Greater Than a Tourist- Hekinan City Aichi Prefecture Japan

Greater Than a Tourist- Hekinan City Aichi Prefecture Japan

50 Travel Tips from a Local

Bree Crandy

BOOK DESCRIPTION

Are you excited about planning your next trip? Do you want to try
something new? Would you like some guidance from a local? If
you answered yes to any of these questions, then this Greater Than
a Tourist book is for you. Greater Than a Tourist- Hekinan City,
Aichi Prefecture, Japan by Bree Crandy offers the inside scoop on
small-town, rural Japan. Most travel books tell you how to travel
like a tourist. Although there is nothing wrong with that, as part of
the Greater Than a Tourist series, this book will give you travel
tips from someone who has lived at your next travel destination.

In these pages, you will discover advice that will help you
throughout your stay. This book will not tell you exact addresses
or store hours but instead will give you excitement and knowledge
from a local that you may not find in other smaller print travel
books.

Travel like a local. Slow down, stay in one place, and get to
know the people and culture. By the time you finish this book, you
will be eager and prepared to travel to your next destination.

Inside this travel guide book you will find:

  • Insider tips from a local.
  • Packing and planning list.
  • List of travel questions to ask yourself or others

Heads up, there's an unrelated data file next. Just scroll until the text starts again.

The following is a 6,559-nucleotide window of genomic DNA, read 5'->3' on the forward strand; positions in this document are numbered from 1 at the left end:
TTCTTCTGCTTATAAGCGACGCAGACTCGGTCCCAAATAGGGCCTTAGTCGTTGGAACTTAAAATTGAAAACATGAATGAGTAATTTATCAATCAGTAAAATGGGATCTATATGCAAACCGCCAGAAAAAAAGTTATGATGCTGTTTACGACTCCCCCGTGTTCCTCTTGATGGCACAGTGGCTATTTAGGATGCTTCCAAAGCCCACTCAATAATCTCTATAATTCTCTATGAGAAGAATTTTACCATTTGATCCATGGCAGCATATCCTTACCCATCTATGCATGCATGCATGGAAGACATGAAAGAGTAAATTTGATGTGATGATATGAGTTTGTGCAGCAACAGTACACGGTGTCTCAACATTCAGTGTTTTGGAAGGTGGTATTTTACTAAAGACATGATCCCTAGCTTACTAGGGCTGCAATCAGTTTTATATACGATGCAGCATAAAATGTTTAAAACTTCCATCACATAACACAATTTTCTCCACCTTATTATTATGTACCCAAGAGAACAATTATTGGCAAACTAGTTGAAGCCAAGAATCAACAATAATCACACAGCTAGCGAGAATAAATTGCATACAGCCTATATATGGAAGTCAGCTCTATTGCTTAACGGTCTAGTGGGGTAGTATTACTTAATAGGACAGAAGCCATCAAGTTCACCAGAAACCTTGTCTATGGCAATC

while traveling.
  • A place to write your travel bucket list.

INTRODUCTION

“One’s destination is never a
place, but a new way of seeing
things.” -Henry Miller

The first thing to know before coming to Hekinan City
is that Japanese culture is unique, and ensuring that
you’ll have a great experience may require a bit of
mindfulness on your part. Japan is an incredible country
with a rich, enduring culture, nourishing traditional
cuisine, and fascinating history. Comprising several
sprawling metropolises interspersed with a vast number
of small rural cities, towns, and villages, your
experience in Japan will vary greatly depending on
where you go.

Hekinan City is a charming town with friendly people
and a strong sense of local pride. Here you can visit
ancient temples, enjoy fascinating festivals, and get a
taste of small-town, Japanese life. Centrally located on
the eastern coast of Aichi prefecture, about two hours
from Kyoto and less than four hours from Tokyo, it also
offers great access by train to some of Japan’s most
famous sites.

Follow these tips to make the most of your trip and to
truly experience Hekinan City like a local!

COMMON COURTESIES

1. BE POLITE

In Japan, politeness is paramount. Be sure to keep this
in mind as you navigate the city’s sites and shops. You
will generally find people to be very considerate and
thoughtful, and the expectation is that foreign visitors
will respect and follow these social norms as well.
Since definitions of politeness and rudeness are not
universal, there are some simple rules of thumb to
follow.

Bowing is the customary greeting in Japan, and you’ll
likely meet people who are entirely unaccustomed to
shaking hands. Whether being introduced to someone
new or just passing a stranger on the street, the polite